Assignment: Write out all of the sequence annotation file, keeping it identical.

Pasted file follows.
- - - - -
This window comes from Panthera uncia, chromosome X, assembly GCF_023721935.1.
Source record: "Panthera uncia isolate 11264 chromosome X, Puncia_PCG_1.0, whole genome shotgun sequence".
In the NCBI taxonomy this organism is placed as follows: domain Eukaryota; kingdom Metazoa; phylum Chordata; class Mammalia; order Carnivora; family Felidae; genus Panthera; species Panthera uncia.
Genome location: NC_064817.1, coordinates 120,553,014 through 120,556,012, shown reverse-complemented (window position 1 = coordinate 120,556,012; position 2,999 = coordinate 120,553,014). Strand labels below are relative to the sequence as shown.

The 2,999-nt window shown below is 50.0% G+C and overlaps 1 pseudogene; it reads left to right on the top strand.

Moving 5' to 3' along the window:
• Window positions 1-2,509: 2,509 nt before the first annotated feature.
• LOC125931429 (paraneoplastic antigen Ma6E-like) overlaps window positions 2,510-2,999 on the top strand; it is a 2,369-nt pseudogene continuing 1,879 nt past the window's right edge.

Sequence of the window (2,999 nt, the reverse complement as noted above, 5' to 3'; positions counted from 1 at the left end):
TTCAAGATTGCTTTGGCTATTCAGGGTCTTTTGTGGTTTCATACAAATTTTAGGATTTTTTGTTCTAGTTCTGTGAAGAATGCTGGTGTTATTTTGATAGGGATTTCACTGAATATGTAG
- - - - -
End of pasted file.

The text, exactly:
This window comes from Panthera uncia, chromosome X, assembly GCF_023721935.1.
Source record: "Panthera uncia isolate 11264 chromosome X, Puncia_PCG_1.0, whole genome shotgun sequence".
In the NCBI taxonomy this organism is placed as follows: domain Eukaryota; kingdom Metazoa; phylum Chordata; class Mammalia; order Carnivora; family Felidae; genus Panthera; species Panthera uncia.
Genome location: NC_064817.1, coordinates 120,553,014 through 120,556,012, shown reverse-complemented (window position 1 = coordinate 120,556,012; position 2,999 = coordinate 120,553,014). Strand labels below are relative to the sequence as shown.

The 2,999-nt window shown below is 50.0% G+C and overlaps 1 pseudogene; it reads left to right on the top strand.

Moving 5' to 3' along the window:
• Window positions 1-2,509: 2,509 nt before the first annotated feature.
• LOC125931429 (paraneoplastic antigen Ma6E-like) overlaps window positions 2,510-2,999 on the top strand; it is a 2,369-nt pseudogene continuing 1,879 nt past the window's right edge.

Sequence of the window (2,999 nt, the reverse complement as noted above, 5' to 3'; positions counted from 1 at the left end):
TTCAAGATTGCTTTGGCTATTCAGGGTCTTTTGTGGTTTCATACAAATTTTAGGATTTTTTGTTCTAGTTCTGTGAAGAATGCTGGTGTTATTTTGATAGGGATTTCACTGAATATGTAG